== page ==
MacKillop Education schools, delivered by MacKillop Family Services, support children in Geelong, Maidstone and Caulfield who are disengaged or at risk of becoming disengaged from education. MacKillop Education has been implementing a culture and trauma-informed model in their schools for six years, in consultation with Aboriginal Torres Strait Island representatives identifying what cultural healing looks like in schools.
Wungurilwil Gapgapduir Vision
All Aboriginal children and young people are safe, resilient, thriving and living in culturally rich, strong Aboriginal families and communities. Where this is not possible, that they are strongly connected to their culture, community and mob. That the voice of the Aboriginal child is heard and listened to, so that generational change can be achieved that will see more children returning home.
Esmai Manahan, MacKillop Family Services General Manager, Aboriginal Torres Strait Islander Service Development, contributed to the writing of Wungurilwil Gapgapduir and is guiding MacKillop’s cultural competence. Wungurilwil Gapgapduir marks the first tripartite agreement between the Aboriginal community, the child and family services sector, and the Victorian Government. “The best thing for Aboriginal children is to be connected to culture, country, family and community. MacKillop Family Services is committed at the highest level, to incorporating the Cultural Principles of Self Determination through culturally competent and safe services. To help achieve this, all MacKillop staff receive cultural awareness training.”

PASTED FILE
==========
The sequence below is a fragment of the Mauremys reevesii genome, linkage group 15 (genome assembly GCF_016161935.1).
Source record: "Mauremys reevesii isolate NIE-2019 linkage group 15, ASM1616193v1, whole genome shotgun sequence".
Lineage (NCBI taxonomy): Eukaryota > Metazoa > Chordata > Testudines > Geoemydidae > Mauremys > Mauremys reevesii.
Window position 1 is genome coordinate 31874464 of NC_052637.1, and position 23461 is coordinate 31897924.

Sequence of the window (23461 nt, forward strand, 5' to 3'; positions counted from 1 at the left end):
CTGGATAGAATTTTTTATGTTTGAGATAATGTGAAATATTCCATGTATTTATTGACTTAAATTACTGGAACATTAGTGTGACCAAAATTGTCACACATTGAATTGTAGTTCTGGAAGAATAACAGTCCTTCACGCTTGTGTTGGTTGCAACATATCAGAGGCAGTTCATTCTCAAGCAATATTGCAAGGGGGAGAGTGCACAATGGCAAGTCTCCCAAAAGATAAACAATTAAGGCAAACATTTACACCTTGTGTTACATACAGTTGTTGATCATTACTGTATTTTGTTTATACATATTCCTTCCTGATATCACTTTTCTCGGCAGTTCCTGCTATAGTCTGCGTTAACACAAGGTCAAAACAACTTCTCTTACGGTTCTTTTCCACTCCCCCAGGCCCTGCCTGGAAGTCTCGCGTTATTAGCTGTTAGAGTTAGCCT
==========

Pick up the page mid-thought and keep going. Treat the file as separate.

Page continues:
Out of their extensive experience, MacKillop’s Educators have developed their own cultural and trauma-informed school model, called ReLATE: Rethinking Learning and Teaching Environments. The ReLATE Model is a commitment, as a school community, to sustainable cultural change that increases safety, improves wellbeing and counters stress to enhance learning for everyone. Implementing the ReLATE Model guides schools to achieve their own school vision and values while recognising the significance of cultural and other forms of trauma and the healing role of connection to culture. ReLATE creates cohesion between these values, school policies and practices and State and Catholic Education System requirements, for greater staff and student safety, inclusion and optimal learning.
MacKillop’s belief in the power of a culturally safe and trauma-informed whole school culture has paid off - not only for students and families but for staff as well. The early findings of the independent evaluation of ReLATE, headed by Professor of Education Jo Deppeler, Monash University, show highly positive responses of teachers to the recognition of and better understanding of trauma, as well as changed practice. Findings from parents and students testify that staff are responding to student difficulties in a culture and trauma informed way too. “Teachers here get it,” reported a student at MacKillop Education’s school in Geelong.
To find out more about ReLATE, contact MacKillop Family Services on 03 8687 7448.